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ISSN: 2155-9627
Journal of Clinical Research & Bioethics
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When ICU Treatment Becomes Futile

Jean-Louis Vincent*

Department of Intensive Care, Erasme Hospital, Université libre de Bruxelles, Brussels, Belgium

*Corresponding Author:
Jean-Louis Vincent
Department of Intensive Care
Erasme Hospital, Brussels, Belgium
Tel: +32 2 555 3380
Fax: +32 2 555 4555
E-mail: [email protected]

Received date: Febvery 26, 2014; Accepted date: July 05, 2014; Published date: July 07, 2014

Citation: Vincent JL (2014) When ICU Treatment Becomes Futile. J Clinic Res Bioeth 5:186. doi: 10.4172/2155-9627.1000186

Copyright: 2014 Vincent JL. This is an open-access article distributed under the terms of the Creative Commons Attribution License, which permits unrestricted use, distribution, and reproduction in any medium, provided the original author and source are credited.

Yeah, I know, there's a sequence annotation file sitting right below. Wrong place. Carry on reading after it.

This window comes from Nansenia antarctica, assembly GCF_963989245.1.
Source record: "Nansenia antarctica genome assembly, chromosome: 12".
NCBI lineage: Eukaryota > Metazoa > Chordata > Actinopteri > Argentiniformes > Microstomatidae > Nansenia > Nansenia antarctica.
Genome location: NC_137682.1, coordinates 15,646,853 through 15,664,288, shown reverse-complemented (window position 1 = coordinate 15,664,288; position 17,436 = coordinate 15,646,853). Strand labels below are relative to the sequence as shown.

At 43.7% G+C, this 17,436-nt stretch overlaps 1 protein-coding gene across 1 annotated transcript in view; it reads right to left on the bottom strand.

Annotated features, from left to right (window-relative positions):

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Abstract

Many patients admitted to the intensive care unit (ICU) have no hope of meaningful survival and receive “futile” therapy. When a patient is no longer capable of deciding (so that autonomy is no longer applicable), giving futile treatment is against the three other key ethical principles: beneficence, non-maleficence, and distributive justice. Continuing futile treatments impacts on the patient and his/her family, but also on other patients and society as a whole. In such situations, the goal of intensive care should no longer be to maximize a patient’s chances of a good quality of life on discharge but rather to provide them with a dignified and comfortable death. Once a decision has been made that intervention is futile, all on-going treatment should thus be withdrawn except for comfort measures. Good and continuing communication with the family and all members of the healthcare team is an essential aspect of insuring the best possible dying process. In this article, we will explore this complex area and try to provide answers to some of the difficult issues involved, including how futility can be recognized, who should determine that further treatment is futile, and what should be done once it has been decided that further treatment is futile in a particular patient.